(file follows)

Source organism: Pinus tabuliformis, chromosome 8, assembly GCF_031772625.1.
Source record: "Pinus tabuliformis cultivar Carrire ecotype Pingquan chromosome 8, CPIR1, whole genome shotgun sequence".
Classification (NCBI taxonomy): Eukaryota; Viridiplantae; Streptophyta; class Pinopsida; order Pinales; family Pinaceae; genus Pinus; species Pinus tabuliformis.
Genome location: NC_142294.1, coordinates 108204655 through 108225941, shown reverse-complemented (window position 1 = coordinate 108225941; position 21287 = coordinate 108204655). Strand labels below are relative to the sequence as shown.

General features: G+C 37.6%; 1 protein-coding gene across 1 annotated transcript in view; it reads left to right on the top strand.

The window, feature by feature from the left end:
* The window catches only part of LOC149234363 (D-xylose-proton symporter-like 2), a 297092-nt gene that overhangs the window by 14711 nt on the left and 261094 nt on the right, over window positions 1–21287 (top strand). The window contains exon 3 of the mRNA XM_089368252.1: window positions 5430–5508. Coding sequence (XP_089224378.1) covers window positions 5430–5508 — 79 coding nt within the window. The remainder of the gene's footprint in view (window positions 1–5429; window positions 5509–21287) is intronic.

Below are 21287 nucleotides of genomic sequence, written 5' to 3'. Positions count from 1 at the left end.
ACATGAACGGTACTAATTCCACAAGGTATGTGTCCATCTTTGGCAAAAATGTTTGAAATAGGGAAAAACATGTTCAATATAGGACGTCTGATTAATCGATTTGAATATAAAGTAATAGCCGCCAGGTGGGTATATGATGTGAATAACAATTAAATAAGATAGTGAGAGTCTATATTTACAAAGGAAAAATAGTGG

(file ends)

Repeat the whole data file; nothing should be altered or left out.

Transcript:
Source organism: Pinus tabuliformis, chromosome 8, assembly GCF_031772625.1.
Source record: "Pinus tabuliformis cultivar Carrire ecotype Pingquan chromosome 8, CPIR1, whole genome shotgun sequence".
Classification (NCBI taxonomy): Eukaryota; Viridiplantae; Streptophyta; class Pinopsida; order Pinales; family Pinaceae; genus Pinus; species Pinus tabuliformis.
Genome location: NC_142294.1, coordinates 108204655 through 108225941, shown reverse-complemented (window position 1 = coordinate 108225941; position 21287 = coordinate 108204655). Strand labels below are relative to the sequence as shown.

General features: G+C 37.6%; 1 protein-coding gene across 1 annotated transcript in view; it reads left to right on the top strand.

The window, feature by feature from the left end:
* The window catches only part of LOC149234363 (D-xylose-proton symporter-like 2), a 297092-nt gene that overhangs the window by 14711 nt on the left and 261094 nt on the right, over window positions 1–21287 (top strand). The window contains exon 3 of the mRNA XM_089368252.1: window positions 5430–5508. Coding sequence (XP_089224378.1) covers window positions 5430–5508 — 79 coding nt within the window. The remainder of the gene's footprint in view (window positions 1–5429; window positions 5509–21287) is intronic.

Below are 21287 nucleotides of genomic sequence, written 5' to 3'. Positions count from 1 at the left end.
ACATGAACGGTACTAATTCCACAAGGTATGTGTCCATCTTTGGCAAAAATGTTTGAAATAGGGAAAAACATGTTCAATATAGGACGTCTGATTAATCGATTTGAATATAAAGTAATAGCCGCCAGGTGGGTATATGATGTGAATAACAATTAAATAAGATAGTGAGAGTCTATATTTACAAAGGAAAAATAGTGG